Sunday, September 2, 2007

reviewing articles: anonymity, or not?

Here's a question for all the readers of the geoblogosphere:

Under what circumstances would you choose to remain anonymous when reviewing a journal article?

- When recommending an article for rejection, or stopping just short of recommending rejection?
- When reviewing somebody famous/important in the field?
- When your personal circumstances were uncertain (grad student, post-doc, pre-tenure faculty member...)?
- When some other type of politics was involved, and you had somehow gotten stuck in it?

I have received anonymous reviews, back in the far distant past. They panned my papers, but stopped just short of recommending rejection. I was too stubborn (or maybe too stupid) to get the hint, and stuck with it until the papers were published. (Also, although the reviewers were anonymous, their identities were pretty obvious. They were the only people who would have had those particular objections. So I didn't feel like I had been personally rejected, or that my ideas weren't worthwhile - I felt like I had gotten stuck in the middle of an argument that I hadn't started.)

The signed reviews that I have received, on the other hand, were very constructive, and I learned some useful things by dealing with their comments. (I learned a lot from dealing with the anonymous reviews, as well, but I also learn from picking up hot objects off the stove.)

After my experience with anonymous reviews, I have always signed my own reviews. (Even when the reviews were very harsh, in part because I suspected that my identity would be obvious.) But I've also always gone out of my way to be constructive and detailed in my criticisms. And it's a good thing that I'm not asked to review papers very often, because critical-but-constructive reviews are a lot of work.

And I wonder. Is there any paper for which I wouldn't sign a review?

What about you?


CJR said...

This is a difficult question. I've only done a couple of reviews thus far in my career, and I'm 50-50 in the signed-anonymous stakes. The one I signed was more critical than the one I did not, but more crucially the latter paper was authored by much more senior people and I was writing it at a time when I was job-hunting, and this made me cautious. On reflection, this may have been a mistake...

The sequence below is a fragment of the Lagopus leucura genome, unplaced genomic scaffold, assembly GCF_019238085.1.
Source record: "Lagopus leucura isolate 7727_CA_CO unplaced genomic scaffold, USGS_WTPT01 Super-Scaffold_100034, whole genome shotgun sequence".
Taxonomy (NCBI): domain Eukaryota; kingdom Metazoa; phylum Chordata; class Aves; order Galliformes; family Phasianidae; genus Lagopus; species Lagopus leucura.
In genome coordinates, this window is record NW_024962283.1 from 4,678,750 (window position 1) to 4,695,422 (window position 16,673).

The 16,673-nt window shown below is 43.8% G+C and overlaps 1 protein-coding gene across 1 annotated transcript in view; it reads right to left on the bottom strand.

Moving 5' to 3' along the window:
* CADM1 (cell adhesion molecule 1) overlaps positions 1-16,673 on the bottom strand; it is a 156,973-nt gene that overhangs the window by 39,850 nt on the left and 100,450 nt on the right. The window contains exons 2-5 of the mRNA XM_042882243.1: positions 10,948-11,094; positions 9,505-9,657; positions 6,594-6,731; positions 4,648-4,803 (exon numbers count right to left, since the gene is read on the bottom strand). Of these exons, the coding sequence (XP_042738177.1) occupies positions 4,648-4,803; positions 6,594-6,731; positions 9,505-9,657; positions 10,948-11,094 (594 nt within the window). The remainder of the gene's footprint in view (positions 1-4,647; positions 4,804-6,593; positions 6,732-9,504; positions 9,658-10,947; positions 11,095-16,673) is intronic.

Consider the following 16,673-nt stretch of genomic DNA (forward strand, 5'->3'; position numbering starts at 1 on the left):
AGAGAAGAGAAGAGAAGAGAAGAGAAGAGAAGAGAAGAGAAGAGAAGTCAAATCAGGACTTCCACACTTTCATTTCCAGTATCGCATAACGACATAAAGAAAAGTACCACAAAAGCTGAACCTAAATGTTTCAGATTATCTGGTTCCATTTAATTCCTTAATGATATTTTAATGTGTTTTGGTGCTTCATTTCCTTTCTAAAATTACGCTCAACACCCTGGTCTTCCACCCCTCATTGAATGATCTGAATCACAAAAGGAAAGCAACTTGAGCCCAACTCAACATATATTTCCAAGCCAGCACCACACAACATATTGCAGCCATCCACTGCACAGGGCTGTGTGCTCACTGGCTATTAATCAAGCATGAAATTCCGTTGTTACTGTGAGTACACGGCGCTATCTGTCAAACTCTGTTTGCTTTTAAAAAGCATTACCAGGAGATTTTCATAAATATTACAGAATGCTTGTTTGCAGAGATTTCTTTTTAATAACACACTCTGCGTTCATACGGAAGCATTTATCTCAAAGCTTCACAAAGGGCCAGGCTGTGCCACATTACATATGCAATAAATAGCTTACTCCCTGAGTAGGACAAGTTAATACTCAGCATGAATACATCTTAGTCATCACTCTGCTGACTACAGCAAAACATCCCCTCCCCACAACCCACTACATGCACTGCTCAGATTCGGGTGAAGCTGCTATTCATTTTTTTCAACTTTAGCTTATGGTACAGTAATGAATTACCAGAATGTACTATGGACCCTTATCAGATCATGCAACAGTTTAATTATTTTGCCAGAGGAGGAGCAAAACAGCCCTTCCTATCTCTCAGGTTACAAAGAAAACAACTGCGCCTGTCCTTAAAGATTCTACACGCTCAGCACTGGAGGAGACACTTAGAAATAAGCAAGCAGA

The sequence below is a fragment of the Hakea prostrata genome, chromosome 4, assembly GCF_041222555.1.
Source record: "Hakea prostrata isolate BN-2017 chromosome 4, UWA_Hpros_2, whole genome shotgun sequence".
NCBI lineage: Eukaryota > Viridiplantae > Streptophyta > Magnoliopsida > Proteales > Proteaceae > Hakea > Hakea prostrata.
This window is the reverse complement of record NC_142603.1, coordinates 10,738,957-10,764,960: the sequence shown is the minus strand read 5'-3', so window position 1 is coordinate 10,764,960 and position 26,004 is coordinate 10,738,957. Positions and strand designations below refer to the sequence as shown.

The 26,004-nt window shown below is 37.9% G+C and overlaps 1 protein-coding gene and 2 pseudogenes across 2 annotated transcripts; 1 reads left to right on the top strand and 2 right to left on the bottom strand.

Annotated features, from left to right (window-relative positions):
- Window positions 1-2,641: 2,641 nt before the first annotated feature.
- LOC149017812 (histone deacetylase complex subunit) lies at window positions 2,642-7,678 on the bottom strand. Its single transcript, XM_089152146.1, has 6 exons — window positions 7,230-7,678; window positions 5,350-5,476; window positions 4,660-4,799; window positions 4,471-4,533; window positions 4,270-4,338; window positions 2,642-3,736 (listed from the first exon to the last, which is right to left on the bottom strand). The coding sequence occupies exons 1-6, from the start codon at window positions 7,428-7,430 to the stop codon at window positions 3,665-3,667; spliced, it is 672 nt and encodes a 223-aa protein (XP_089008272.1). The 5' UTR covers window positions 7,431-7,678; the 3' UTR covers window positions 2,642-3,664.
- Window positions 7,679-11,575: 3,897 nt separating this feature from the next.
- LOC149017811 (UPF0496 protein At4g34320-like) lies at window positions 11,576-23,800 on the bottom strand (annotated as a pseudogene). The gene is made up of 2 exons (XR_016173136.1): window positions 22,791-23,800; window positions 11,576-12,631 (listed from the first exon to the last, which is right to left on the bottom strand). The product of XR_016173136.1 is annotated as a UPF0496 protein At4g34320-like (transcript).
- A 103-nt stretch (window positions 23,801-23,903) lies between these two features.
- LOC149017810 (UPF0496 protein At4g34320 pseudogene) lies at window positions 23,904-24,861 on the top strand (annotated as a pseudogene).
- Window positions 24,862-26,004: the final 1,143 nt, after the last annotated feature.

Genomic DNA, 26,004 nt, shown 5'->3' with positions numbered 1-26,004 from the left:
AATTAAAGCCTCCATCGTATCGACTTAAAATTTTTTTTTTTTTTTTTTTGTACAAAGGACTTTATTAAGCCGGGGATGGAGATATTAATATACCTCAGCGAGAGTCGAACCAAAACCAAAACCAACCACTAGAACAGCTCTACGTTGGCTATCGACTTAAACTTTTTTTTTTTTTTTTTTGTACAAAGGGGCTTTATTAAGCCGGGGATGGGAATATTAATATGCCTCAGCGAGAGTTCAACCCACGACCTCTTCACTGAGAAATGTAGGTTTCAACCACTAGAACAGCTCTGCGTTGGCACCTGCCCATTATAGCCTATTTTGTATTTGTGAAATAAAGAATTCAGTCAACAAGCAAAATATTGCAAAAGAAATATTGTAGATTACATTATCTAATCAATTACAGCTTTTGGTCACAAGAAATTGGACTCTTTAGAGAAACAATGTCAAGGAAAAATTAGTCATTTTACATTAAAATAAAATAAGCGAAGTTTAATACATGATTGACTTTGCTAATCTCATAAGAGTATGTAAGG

Thermochronic said...

As a post-doc, I get really nervous signing reviews. I've done a few article and NSF reviews, and have remained anonymous on them all, even though I feel like I am cheating each time. It comes down to a fear of retribution. I'm careful to be honest and fair, and I am not derogatory in my reviews, most of them have even been positive, but it seems to easy to have my career derailed now. I am also annoyed by anonymous negative reviews, which makes me a hypocrite. I like to think that when I am in a tenure track job I'll let my guard down more, although I wonder if I would have done myself a career favor by signing some of my more well thought out reviews. I hope if and when I am tenured I'll sign everything, but it is easy to talk when that is at least 8 or 9 years off. When I think about it it comes down to my distrust of other people's professionalism, warranted or not I don't know.

Kim said...

I can see the point about not signing while a post-doc. It's a tough call - on the one hand, you want to have people know your name. (For job searches, or for tenure decisions, it's good to have people around who say "oh, yeah, I know X, he/she's really good!")

It's too bad. I think science would be better if it were all done in the open. But I also wish that every post-doc could be secure in the knowledge that there was a job waiting for him/her.

Covenant said...

I have only performed a few reviews so far, but I will always sign my reviews. As stated by other commentators, it is clear who is reviewing your paper even if they do not sign the review.